Have you ever heard of the term crowdsourcing? If not, you may not be aware of the term, but you are probably very familiar with the process behind the idea. With the emergence of social media and the reinvention of traditional marketing, marketers are turning to new practices to drive strategic brand development. One of these trendy marketing practices is called crowdsourcing. Crowdsourcing is the act of outsourcing tasks, traditionally performed by staff or a contractor, to a large group of people or crowd.
Some recent examples of crowdsourcing include the Chiquita banana brand asking consumers to submit design ideas for the stickers on its bananas. Another example of crowdsourcing is Mountain Dew’s DEWmocracy campaign, which put consumers in charge of creating new beverage flavors, naming them, and developing packaging and ads to market them. Nothing like using consumers for a little pro bono work, right? You can either spend hundreds of thousands of dollars with an ad firm or have your neighbor Terry do it for free. Both of these ideas were immensely popular with more than 100,000 people submitting and voting on the preferred designs. So crowdsourcing’s point is – if you get enough Terry’s to submit designs, you’re sure to find at least a handful of good ones. So, to jump on the band wagon, for our next tracking study here in the Bunker, we plan on running a contest on who can write the best market research report for us, millions will enter, yet only one will win.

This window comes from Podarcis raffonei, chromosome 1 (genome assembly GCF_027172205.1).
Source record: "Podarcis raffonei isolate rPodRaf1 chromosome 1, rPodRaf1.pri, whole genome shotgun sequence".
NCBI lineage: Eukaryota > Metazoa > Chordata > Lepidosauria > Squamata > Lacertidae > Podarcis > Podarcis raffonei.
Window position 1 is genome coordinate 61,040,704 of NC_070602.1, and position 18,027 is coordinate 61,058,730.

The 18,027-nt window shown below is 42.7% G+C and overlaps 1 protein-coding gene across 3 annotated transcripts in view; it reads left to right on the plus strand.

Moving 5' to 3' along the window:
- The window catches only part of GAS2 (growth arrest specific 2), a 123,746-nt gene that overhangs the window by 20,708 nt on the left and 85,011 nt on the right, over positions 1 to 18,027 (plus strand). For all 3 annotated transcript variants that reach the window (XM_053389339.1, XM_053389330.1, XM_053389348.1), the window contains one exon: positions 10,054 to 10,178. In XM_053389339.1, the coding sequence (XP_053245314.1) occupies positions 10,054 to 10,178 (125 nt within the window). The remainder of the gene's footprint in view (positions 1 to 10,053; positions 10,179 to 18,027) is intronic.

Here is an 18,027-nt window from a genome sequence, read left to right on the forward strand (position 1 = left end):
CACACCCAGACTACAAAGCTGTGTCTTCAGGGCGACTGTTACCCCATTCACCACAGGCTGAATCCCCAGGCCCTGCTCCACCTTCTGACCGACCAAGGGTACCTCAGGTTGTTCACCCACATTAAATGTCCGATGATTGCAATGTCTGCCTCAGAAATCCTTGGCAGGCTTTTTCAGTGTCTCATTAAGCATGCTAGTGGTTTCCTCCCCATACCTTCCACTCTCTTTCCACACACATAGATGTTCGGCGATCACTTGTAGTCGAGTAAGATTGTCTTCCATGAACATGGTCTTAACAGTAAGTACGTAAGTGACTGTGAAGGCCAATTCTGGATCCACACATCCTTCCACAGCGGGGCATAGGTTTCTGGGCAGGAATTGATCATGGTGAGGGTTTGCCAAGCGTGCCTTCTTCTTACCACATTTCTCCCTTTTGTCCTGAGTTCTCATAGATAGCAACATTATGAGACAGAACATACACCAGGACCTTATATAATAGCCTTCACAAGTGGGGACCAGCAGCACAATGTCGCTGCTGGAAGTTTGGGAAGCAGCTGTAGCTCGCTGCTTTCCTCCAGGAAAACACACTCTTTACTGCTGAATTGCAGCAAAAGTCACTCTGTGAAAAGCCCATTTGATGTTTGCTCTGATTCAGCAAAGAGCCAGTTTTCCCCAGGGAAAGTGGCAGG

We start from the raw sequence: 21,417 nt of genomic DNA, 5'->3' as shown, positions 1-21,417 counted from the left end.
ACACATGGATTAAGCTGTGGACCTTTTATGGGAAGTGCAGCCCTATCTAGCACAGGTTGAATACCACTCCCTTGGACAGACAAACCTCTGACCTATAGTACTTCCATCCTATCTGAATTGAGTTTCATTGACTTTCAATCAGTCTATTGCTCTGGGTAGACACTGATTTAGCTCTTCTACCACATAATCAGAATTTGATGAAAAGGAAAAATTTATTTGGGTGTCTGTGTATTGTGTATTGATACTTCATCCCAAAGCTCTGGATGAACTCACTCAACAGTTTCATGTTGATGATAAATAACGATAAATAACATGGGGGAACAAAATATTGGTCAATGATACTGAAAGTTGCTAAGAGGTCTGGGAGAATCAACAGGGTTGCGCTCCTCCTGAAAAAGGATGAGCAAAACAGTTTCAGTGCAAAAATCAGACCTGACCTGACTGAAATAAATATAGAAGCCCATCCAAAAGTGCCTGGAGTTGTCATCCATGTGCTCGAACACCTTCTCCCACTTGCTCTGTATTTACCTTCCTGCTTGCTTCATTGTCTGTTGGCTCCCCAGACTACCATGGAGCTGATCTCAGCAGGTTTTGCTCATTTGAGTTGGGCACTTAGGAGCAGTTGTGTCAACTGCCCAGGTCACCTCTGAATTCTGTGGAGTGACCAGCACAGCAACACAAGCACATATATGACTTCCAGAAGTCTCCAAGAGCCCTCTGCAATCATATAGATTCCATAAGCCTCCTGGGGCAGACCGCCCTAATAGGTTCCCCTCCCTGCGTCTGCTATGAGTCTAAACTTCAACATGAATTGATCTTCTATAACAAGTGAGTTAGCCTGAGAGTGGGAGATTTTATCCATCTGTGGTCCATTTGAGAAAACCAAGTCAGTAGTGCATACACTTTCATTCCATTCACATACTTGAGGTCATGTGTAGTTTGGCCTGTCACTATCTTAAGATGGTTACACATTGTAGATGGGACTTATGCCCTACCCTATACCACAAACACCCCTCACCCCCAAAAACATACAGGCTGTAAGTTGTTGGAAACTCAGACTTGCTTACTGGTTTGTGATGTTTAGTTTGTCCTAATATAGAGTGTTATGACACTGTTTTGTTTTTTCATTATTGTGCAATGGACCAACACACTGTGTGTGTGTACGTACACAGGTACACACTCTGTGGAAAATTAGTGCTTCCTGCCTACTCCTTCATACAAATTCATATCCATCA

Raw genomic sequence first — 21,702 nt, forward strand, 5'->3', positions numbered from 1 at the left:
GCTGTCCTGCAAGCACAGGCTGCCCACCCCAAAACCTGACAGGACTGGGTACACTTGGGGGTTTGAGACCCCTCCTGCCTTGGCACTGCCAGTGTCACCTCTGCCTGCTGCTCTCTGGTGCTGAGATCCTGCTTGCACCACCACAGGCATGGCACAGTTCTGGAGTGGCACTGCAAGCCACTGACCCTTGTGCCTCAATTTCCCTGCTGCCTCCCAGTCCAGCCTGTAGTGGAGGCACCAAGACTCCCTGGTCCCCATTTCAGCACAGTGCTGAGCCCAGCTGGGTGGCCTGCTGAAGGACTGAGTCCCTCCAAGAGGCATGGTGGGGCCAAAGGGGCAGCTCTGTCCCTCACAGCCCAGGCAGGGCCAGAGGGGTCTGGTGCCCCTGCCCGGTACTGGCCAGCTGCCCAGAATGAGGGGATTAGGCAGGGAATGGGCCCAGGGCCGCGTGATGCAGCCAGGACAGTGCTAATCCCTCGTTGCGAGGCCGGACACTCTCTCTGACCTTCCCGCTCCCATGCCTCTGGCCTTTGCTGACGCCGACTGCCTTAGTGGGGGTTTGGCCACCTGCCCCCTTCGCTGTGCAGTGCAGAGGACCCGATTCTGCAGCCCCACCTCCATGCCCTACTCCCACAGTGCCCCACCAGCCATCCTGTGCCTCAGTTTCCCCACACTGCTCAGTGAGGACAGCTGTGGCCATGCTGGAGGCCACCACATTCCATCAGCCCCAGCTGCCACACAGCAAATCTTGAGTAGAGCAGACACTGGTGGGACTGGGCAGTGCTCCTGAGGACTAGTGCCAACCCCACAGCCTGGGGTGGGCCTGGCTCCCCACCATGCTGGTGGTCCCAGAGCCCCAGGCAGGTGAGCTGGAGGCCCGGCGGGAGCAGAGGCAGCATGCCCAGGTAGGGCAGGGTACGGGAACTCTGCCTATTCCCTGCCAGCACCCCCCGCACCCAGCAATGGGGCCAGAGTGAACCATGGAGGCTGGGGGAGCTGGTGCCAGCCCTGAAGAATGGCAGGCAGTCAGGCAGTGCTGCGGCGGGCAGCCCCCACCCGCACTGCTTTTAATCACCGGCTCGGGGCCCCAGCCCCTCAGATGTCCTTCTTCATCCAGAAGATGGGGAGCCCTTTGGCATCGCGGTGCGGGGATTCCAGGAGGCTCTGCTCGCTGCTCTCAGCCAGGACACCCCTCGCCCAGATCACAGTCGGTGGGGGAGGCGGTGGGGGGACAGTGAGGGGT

Now obviously, your brand must already have considerable traction to implement a crowdsourcing type model. Your local coffee shop won’t get 100,000 votes when you ask them to design a new coffee flavor. You need to have major brand recognition for this to work.
This crowdsourcing concept in itself is nothing new. The idea of presenting a concept to a group of people and asking for feedback on improvements and design is not revolutionary as these branding gurus might claim it to be. I think it’s basically a glorified and more trendy label for market research. RMS had multiple focus groups here last week that were in theory – crowdsourcing – on a much smaller scale. Although the concepts were developed ahead of time, the process is virtually identical. We presented the concepts, asked for feedback, asked about thoughts on design, and even asked for a vote. The only difference is with most market research, concepts or ideas are already pre-designed by experts. That’s really it.
Reasons why consumers enjoy participating in crowdsourcing and product development is simple. Consumers like being heard from regarding feedback on products they use. There is something about claiming ownership in a process or product development. So down the road when you see a product or concept that you were asked to provide feedback about, you can say “I helped invent that” or “I helped launch that.” Crowdsourcing capitalizes on that aspiration.
There’s no refuting that crowdsourcing is catching on with a lot of national and global brands. Although it may take market research firms out of the loop by having the company go directly to the consumer, I think crowdsourcing has a positive effect on the market research industry. It emphasizes how crucial feedback and research is to the new product development process. Whether you capture that data by using a viral crowdsourcing campaign or using an online survey, the key here is to always ask for feedback before launching a product to market.
This article is derived from Crowd Sourcing: Creativity 2.0 by John Miziolek in the Jan/Feb ’11 edition of Brand Packaging.